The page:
10/20/2020 (Tue) 08:11:20
A couple years ago I made a whitelist script to lock down the firewall rules so no packet could get in or out without having a rule for it. If I wanted to browse a website, I'd invoke the script with the site's domain name and it would add the necessary IP address(es) that matched the site and any dependencies I configured, because sites often offload images or whatever to another domain name (for example, wikipedia.org -> upload.wikimedia.org).
That worked basically fine for sites that didn't branch out to unknown domains. The problems started happening when I couldn't even download files from sourceforge.net or archive.org because their stuff is hosted on CDNs that use a gazillion hostnames and I can't manually track all that shit and put it into a config file. I thought about improving the script a bit and having a manual option ("Allow this host?") but I just gave up on it after moving away from x86, and moving to ARM SBCs where I can just run the pozzed firefox browser on its own dedicated computer, and do my regular browsing with Lynx/Links on another computer. In fact, this way my main computer doesn't need all the crappy modern browser depedencies, so when it boots up the initial memory footprint of all running processes is only a tad over 100 MB (that doesn't include Xorg since I startx manually if I want to run it).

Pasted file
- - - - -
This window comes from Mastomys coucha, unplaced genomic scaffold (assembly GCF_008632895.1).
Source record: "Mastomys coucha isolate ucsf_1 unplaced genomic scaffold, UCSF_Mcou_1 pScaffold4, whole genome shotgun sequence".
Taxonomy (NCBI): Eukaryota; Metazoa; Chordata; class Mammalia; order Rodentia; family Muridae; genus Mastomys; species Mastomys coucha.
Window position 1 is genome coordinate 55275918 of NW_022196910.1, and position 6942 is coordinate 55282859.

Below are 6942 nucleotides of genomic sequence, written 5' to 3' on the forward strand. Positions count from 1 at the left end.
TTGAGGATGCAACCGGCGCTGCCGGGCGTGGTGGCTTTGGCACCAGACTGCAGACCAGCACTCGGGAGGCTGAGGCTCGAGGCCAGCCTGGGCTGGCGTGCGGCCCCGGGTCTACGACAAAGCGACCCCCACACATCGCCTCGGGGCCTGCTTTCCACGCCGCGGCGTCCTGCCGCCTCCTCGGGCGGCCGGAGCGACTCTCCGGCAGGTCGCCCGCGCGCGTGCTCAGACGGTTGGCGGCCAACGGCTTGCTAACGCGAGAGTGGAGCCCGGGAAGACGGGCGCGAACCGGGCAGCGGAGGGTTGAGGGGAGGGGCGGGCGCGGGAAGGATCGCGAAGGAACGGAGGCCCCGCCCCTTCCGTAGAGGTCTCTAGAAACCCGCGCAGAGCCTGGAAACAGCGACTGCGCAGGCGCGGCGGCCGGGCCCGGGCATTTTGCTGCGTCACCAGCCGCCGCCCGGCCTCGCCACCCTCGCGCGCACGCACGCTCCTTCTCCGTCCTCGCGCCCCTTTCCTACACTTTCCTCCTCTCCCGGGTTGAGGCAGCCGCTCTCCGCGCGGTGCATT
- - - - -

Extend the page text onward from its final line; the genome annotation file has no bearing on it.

On the plus side, their bullshit is web-only, so old school stuff like FTP, gopher, irc, BBS, etc. are spared of this crap. BTW it's interesting that google is in the process of removing FTP support in chrome. They give some bullshit excuse ("outdated protocol, yada, yada) but in reality it's probably because they can't run their spyware crap on those old simple protocols. Their whole plan from the start was to lock everyone into their little walled garden, where they tightly control everything.